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Does Articaine Provide an Advantage over Lidocaine in Patients with Symptomatic Irreversible Pulpitis? A Systematic Review and Meta-analysis

Published:August 17, 2015DOI:https://doi.org/10.1016/j.joen.2015.07.001

      Highlights

      • Systematic review was conducted comparing articaine and lidocaine.
      • Meta-analysis restricted to patients with symptomatic irreversible pulpitis.
      • No difference for mandibular blocks or maxillary infiltrations.
      • Articaine is superior for supplementary infiltration following mandibular block.

      Abstract

      Introduction

      Achieving profound pulpal anesthesia can be difficult in patients with symptomatic irreversible pulpitis. This study provides a systematic review and meta-analysis to address the population, intervention, comparison, outcome (PICO) question: in adults with symptomatic irreversible pulpitis who are undergoing endodontic treatment, what is the comparative efficacy of articaine compared with lidocaine in reducing pain and incidence of adverse events?

      Methods

      A protocol was prepared and registered on PROSPERO. Electronic searches were conducted in MEDLINE, Scopus, Cochrane Library, and ClinicalTrials.gov by using strict inclusion and exclusion criteria. Two independent reviewers assessed eligibility for inclusion and quality. Weighted anesthesia success rates and 95% confidence intervals (CIs) were estimated and compared by using a random-effects model.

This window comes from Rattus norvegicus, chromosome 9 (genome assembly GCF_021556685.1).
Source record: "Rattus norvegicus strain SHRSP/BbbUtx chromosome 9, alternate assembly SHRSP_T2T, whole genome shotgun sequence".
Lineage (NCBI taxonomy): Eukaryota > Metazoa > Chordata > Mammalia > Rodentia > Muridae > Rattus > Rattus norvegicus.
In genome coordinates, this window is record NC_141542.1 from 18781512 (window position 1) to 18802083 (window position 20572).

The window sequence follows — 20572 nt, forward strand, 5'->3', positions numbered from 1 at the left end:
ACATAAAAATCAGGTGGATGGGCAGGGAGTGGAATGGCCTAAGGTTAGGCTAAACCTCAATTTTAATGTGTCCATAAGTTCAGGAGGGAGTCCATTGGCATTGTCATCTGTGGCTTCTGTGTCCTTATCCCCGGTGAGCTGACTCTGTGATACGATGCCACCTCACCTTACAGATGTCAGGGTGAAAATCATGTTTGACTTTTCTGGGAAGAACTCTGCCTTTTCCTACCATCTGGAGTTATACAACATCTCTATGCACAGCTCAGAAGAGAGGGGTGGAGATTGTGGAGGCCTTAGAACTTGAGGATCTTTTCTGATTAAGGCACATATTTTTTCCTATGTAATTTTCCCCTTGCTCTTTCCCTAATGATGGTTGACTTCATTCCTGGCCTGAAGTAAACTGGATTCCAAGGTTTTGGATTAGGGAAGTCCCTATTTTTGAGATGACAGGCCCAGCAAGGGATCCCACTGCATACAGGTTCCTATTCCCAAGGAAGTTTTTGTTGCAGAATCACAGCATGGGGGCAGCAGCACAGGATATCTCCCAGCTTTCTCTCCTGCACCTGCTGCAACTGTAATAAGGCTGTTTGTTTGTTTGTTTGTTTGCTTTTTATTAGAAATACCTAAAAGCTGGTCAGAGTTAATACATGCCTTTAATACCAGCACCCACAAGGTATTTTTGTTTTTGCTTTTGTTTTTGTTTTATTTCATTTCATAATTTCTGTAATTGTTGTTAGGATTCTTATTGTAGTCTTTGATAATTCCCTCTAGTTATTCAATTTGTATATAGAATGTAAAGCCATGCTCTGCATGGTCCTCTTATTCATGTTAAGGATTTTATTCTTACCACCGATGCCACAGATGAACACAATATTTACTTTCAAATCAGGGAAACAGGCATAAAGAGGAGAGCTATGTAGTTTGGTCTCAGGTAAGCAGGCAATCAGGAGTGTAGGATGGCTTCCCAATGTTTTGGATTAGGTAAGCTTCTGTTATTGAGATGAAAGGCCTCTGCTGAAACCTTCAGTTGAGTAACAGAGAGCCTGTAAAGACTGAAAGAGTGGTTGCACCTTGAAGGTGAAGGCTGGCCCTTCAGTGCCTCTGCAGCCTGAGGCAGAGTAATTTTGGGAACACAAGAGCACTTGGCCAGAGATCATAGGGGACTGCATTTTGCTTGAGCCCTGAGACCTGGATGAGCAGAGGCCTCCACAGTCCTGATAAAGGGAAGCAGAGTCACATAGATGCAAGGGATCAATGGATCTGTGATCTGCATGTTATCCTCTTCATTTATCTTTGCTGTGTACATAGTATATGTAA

Results

      Two hundred seventy-five studies were initially identified from the search; 10 double-blind, randomized clinical trials met the inclusion criteria. For combined studies, articaine was more likely than lidocaine to achieve successful anesthesia (odds ratio [OR], 2.21; 95% CI, 1.41–3.47; P = .0006; I2 = 40%). Maxillary infiltration subgroup analysis showed no significant difference between articaine and lidocaine (OR, 3.99; 95% CI, 0.50–31.62; P = .19; I2 = 59%). For combined mandibular anesthesia studies articaine was superior to lidocaine (OR, 2.20; 95% CI, 1.40–3.44; P = .0006; I2 = 30%), with further subgroup analysis showing no difference for mandibular block anesthesia (OR, 1.44; 95% CI, 0.87–2.38; P = .16; I2 = 0%). When used for supplemental infiltration after successful mandibular block anesthesia, articaine was significantly more effective than lidocaine (OR, 3.55; 95% CI, 1.97–6.39; P < .0001; I2 = 9%). There were no reports of adverse events.

      Conclusions

      This systematic review of double-blind, randomized clinical trials provides level 1 evidence to support the use of articaine for patients with symptomatic irreversible pulpitis. There is a significant advantage to using articaine over lidocaine for supplementary infiltration after mandibular block anesthesia but no advantage when used for mandibular block anesthesia alone or for maxillary infiltration.

      Key Words

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